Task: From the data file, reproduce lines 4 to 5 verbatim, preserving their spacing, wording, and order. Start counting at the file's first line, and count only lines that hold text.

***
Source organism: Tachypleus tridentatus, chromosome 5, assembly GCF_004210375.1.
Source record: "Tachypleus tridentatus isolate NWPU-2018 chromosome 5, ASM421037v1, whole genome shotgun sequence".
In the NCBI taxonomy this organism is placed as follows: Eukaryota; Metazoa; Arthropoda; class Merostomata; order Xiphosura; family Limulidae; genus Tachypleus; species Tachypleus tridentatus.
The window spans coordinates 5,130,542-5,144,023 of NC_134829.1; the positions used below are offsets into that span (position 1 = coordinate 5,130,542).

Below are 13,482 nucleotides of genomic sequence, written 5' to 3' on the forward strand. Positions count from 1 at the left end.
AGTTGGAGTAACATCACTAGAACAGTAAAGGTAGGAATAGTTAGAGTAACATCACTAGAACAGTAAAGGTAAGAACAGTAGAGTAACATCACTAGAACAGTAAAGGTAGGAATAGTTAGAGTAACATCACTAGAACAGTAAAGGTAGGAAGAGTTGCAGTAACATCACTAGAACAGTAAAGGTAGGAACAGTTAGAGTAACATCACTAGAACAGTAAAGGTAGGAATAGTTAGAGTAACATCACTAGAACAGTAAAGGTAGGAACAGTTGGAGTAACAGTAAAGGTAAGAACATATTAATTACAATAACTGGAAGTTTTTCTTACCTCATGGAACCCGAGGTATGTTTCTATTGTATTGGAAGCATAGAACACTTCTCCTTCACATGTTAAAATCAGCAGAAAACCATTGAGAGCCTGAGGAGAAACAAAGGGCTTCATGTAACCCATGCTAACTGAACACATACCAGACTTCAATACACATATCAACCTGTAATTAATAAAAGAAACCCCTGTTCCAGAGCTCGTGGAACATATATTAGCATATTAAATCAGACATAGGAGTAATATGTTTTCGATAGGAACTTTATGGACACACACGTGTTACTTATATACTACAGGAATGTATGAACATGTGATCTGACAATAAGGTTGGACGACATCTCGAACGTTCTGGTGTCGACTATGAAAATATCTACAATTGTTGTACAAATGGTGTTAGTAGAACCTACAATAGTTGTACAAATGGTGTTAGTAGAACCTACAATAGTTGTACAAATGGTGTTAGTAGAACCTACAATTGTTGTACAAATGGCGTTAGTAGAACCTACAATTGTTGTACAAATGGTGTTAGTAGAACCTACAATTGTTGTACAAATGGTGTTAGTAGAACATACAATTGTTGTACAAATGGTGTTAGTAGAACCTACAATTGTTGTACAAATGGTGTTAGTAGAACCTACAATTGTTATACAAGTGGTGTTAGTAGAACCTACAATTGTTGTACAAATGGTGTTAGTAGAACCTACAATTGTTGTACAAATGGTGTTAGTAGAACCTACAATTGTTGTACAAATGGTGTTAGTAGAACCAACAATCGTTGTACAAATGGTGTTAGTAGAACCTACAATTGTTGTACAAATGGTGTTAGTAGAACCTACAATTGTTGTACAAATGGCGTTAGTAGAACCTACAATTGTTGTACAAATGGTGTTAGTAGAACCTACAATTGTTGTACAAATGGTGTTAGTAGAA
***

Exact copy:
The window spans coordinates 5,130,542-5,144,023 of NC_134829.1; the positions used below are offsets into that span (position 1 = coordinate 5,130,542).

Below are 13,482 nucleotides of genomic sequence, written 5' to 3' on the forward strand. Positions count from 1 at the left end.